However, one look at the city and national governments’ response to the ongoing COVID-19 pandemic shows where they stand on public safety. The lifting of nearly all mitigation and safety measures while 40,000 people on average are still infected with a deadly and debilitating virus on a daily basis demonstrates their indifference.

The main opposition Democratic Party of Korea (DP) is playing its own role in deflecting public anger. DP leader Lee Jae-myung, who ran against Yoon in March’s presidential election, stated on Tuesday, “What happened in Itaewon is no doubt a man-made disaster, and it was caused by the incompetence of the administration in office.” The DP has demanded the firing of the NPA’s Commissioner General Yun in addition to other government officials.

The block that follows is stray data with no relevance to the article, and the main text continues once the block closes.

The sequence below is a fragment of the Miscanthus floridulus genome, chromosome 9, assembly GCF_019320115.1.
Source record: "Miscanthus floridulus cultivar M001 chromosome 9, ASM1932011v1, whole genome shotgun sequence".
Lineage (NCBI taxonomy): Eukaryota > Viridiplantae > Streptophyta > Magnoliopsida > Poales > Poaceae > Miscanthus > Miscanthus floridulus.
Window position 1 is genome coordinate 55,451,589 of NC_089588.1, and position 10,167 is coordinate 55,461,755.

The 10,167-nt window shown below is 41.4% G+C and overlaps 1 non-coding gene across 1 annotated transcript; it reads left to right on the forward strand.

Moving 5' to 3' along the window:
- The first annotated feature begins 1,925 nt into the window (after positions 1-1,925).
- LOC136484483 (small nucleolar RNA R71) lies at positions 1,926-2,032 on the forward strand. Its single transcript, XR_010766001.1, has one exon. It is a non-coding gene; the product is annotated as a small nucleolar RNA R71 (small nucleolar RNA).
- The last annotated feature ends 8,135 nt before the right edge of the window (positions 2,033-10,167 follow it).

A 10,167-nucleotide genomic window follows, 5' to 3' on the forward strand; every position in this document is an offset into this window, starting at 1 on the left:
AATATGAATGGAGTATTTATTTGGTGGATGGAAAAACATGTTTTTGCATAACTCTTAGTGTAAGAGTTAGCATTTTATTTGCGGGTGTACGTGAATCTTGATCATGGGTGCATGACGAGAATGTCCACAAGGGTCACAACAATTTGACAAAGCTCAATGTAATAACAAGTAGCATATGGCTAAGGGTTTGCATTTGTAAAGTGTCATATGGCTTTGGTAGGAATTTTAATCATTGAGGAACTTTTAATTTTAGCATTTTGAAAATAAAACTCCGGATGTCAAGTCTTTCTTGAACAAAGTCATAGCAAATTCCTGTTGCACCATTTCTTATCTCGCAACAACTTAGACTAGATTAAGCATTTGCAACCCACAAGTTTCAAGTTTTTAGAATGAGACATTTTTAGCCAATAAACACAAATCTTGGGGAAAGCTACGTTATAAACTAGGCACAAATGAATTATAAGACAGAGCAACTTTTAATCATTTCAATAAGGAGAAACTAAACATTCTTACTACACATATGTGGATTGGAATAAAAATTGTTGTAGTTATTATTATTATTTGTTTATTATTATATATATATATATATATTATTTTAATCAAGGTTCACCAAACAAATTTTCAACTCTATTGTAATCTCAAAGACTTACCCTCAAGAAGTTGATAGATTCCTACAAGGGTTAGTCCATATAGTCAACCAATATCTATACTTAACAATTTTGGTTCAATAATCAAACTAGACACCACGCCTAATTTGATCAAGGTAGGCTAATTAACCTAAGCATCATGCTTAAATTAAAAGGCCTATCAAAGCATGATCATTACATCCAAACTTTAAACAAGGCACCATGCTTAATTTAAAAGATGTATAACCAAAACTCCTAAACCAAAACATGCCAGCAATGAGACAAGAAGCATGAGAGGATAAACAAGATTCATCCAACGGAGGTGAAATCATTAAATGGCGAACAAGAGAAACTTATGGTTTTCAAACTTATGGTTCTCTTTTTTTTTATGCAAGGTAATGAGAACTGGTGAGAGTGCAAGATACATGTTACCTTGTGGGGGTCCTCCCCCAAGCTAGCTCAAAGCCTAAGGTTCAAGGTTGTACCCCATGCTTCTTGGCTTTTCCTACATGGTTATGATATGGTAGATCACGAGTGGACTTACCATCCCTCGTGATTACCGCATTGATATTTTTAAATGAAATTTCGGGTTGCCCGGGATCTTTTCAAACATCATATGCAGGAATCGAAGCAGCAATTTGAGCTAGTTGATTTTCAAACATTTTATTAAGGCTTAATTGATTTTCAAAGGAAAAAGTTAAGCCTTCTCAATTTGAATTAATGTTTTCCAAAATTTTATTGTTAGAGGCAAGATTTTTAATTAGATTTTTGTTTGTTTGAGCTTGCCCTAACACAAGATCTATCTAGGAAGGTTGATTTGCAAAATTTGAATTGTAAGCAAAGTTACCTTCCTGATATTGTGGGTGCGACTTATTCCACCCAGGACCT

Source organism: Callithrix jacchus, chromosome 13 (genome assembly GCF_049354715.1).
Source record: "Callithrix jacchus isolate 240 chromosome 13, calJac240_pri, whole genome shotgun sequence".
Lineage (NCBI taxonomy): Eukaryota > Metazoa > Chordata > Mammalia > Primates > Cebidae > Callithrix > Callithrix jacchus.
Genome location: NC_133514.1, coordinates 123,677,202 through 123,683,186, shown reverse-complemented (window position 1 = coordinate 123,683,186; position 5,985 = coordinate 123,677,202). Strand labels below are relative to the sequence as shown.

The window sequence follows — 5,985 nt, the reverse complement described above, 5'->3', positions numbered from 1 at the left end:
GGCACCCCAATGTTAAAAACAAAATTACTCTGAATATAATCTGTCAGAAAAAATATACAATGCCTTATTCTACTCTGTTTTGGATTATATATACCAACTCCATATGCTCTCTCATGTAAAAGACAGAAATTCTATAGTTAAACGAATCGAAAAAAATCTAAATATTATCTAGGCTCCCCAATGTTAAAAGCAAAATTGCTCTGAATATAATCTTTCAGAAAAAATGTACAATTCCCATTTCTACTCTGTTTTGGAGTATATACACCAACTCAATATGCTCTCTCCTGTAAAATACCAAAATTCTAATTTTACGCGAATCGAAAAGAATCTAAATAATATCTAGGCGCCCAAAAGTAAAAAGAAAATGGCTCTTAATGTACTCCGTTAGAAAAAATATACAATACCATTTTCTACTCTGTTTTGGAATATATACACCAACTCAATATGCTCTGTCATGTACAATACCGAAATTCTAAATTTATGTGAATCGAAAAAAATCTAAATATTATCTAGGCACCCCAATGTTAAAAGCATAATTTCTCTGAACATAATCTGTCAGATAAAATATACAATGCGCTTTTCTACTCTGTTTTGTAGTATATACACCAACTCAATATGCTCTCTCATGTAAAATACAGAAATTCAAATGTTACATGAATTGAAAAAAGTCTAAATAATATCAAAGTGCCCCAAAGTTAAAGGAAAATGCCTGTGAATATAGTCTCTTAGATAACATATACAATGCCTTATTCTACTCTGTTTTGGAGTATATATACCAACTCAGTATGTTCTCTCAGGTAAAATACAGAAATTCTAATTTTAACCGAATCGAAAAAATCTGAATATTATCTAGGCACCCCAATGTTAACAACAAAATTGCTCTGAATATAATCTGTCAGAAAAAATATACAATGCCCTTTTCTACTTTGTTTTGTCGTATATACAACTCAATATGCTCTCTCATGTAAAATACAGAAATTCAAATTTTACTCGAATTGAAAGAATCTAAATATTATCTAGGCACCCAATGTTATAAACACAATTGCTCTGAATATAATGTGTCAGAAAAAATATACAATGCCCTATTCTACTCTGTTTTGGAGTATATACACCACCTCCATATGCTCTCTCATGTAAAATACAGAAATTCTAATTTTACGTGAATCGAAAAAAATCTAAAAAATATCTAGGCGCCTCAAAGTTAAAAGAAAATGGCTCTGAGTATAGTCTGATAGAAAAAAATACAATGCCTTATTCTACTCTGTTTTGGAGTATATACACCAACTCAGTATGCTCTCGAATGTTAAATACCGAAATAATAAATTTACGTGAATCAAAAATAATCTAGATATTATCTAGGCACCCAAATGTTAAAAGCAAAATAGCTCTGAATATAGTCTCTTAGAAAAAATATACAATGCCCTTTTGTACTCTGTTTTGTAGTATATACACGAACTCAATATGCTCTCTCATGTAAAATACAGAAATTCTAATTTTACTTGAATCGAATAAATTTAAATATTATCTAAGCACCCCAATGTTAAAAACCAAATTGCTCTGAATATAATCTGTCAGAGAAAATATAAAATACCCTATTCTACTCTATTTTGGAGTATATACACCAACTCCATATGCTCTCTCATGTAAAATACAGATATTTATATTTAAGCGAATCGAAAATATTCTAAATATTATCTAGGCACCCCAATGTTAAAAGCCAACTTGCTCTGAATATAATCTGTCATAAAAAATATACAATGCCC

The DP is simply joining the hunt for convenient scapegoats to deflect public anger and sweep the matter under the carpet, while making at most cosmetic changes. The tragedy in Itaewon was not simply the responsibility of individual politicians, but of an entire ruling class that views public safety as an impediment to big business’ ability to churn out profits.

By branding the current administration as “incompetent,” the Democrats are simply seeking to make political mileage out of the tragedy while covering up the underlying cause—the profit system itself which they defend. In this, they are aided by their allies in civic groups as well as phony “left-wing” organizations, who orbit around the DP and parrot its criticisms of Yoon as incompetent.

The DP’s own history, including initiating the era of supposedly “living with COVID” under the previous Moon Jae-in administration, demonstrates where the party really stands on the issue of safety. Numerous deadly fires, workers’ strikes against unsafe conditions, and the brutal working hours of many public employees under the Moon government show that both parties of big business subordinate the lives of the public to profits.